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AMR’s Seventh 2011 Fare Rise Matches Last Two-Year Total

American Airlines boosted domestic round-trip fares by $10 for the seventh broad increase of 2011. Photographer: Matthew Staver/Bloomberg
American Airlines boosted domestic round-trip fares by $10 for the seventh broad increase of 2011. Photographer: Matthew Staver/Bloomberg

March 10 (Bloomberg) -- American Airlines boosted domestic round-trip fares by $10 for the seventh broad increase of 2011, matching the total among major carriers in the past two years combined, to blunt higher jet fuel costs.

Round-trip fares for Canada and Hawaii were raised $20, Tim Smith, a spokesman for Fort Worth, Texas-based American, said in an e-mail today.

Jet fuel, one of the industry’s biggest costs along with labor, soared 27 percent this year through yesterday. Major U.S. airlines raised fares four times last year and three times in 2009, putting them on pace to pass those totals in the first quarter of 2011, Rick Seaney, chief executive officer of Dallas-based FareCompare, said today in an e-mail.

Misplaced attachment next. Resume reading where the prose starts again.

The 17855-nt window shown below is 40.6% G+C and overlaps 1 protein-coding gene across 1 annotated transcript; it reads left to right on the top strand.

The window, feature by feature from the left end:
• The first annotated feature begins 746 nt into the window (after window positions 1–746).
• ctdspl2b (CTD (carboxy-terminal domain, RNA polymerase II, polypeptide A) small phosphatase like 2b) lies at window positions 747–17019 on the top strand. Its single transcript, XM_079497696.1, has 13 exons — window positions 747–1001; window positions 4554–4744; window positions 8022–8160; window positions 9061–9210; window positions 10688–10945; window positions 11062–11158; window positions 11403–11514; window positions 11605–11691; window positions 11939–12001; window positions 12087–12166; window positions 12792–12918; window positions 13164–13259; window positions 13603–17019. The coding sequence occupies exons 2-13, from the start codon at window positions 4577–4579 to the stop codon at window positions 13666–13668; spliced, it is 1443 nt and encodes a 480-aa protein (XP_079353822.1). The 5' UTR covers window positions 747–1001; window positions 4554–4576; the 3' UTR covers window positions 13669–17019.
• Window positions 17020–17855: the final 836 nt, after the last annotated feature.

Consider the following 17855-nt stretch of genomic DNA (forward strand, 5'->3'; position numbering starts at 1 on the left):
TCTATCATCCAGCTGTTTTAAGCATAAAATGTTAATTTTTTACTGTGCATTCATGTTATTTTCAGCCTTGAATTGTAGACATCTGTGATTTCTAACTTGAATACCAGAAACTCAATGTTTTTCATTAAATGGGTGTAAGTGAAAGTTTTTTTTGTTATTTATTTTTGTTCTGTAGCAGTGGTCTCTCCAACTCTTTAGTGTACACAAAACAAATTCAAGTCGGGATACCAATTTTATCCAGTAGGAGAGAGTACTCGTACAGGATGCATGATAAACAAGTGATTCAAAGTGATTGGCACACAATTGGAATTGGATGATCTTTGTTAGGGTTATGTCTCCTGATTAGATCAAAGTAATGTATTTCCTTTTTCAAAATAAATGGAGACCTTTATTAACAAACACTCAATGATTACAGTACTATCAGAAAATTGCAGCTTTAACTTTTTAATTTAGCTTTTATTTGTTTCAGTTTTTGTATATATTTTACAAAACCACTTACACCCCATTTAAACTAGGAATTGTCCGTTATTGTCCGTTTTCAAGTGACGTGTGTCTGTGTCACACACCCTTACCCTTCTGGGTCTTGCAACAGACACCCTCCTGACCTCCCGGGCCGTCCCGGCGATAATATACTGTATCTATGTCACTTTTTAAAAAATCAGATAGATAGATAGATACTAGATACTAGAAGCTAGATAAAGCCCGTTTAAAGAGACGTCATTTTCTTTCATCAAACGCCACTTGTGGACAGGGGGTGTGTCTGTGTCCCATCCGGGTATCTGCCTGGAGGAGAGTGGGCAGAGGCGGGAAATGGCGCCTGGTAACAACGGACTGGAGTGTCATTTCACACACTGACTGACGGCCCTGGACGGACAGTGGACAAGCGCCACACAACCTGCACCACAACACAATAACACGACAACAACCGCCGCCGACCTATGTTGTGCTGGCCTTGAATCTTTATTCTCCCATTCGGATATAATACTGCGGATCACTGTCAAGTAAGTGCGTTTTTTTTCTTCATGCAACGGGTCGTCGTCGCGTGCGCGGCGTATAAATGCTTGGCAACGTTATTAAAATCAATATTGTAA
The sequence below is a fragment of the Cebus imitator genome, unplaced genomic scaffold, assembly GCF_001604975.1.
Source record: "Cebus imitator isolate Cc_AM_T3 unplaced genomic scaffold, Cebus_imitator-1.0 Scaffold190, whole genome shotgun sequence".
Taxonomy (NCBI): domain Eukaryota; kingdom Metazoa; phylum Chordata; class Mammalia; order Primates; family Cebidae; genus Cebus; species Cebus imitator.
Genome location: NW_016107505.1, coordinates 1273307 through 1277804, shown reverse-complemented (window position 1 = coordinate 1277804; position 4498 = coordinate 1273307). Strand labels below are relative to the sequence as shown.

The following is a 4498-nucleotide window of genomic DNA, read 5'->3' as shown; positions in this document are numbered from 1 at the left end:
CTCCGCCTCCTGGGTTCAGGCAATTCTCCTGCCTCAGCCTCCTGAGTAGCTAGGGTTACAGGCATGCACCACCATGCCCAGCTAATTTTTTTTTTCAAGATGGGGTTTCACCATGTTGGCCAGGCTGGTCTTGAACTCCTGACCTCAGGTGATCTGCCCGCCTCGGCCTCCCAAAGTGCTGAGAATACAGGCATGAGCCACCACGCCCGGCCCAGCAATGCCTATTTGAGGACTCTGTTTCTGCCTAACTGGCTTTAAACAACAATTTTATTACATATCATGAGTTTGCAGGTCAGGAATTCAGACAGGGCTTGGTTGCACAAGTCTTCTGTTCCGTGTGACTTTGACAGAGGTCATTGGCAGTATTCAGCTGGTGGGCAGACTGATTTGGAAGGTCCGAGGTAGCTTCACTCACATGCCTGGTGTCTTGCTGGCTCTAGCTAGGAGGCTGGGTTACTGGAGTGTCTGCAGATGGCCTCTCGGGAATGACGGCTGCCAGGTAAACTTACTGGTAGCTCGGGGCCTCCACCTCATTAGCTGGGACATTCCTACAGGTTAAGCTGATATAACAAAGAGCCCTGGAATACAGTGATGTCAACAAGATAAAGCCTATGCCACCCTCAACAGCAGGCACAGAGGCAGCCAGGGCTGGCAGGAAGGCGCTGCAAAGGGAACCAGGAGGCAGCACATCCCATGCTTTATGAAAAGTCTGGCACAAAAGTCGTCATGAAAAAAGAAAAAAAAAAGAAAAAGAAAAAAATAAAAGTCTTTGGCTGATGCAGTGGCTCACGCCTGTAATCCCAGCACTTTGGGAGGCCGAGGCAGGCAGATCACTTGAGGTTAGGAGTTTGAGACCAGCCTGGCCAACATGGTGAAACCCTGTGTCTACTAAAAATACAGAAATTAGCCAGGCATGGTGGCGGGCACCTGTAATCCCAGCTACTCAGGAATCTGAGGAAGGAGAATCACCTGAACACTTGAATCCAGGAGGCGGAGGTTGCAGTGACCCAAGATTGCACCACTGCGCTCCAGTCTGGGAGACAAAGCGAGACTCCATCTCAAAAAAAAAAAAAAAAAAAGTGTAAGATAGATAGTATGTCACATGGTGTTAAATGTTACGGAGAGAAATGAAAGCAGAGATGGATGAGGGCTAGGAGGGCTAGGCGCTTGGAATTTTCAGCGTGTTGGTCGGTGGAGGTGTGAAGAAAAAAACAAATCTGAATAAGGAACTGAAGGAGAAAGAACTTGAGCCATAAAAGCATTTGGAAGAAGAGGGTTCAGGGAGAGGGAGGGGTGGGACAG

“If history repeats itself, we should see weekly hike attempts of at least $10 round-trip through the end of April, as we did in 2008 where oil closed at $115 a barrel that month,” Seaney said.

Other airlines hadn’t matched the increase by a 1 p.m. New York time deadline to change published fares, Seaney said. If others fail to follow the increase, American may decide to rescind it to avoid a competitive disadvantage.

Delta Air Lines Inc. is monitoring the American fare increase, said Trebor Banstetter, a spokesman for the Atlanta-based carrier.

AMR Corp.’s American, Delta and United Continental Holdings Inc. have scaled back plans to expand seating capacity this year to help hold down spending for fuel.

Carriers also use fees for optional goods and services to boost revenue from sources other than tickets. American this week increased the cost to make a flight reservation by phone to $25 from $20, matching the amount charged by competitors. JetBlue Airways Corp. on March 2 raised the fee to check a second bag to $35 from $30, according to its website. The New York-based carrier doesn’t charge for a first checked bag.

To contact the reporter on this story: Mary Schlangenstein in Dallas at maryc.s@bloomberg.net

To contact the editor responsible for this story: Ed Dufner at edufner@bloomberg.net

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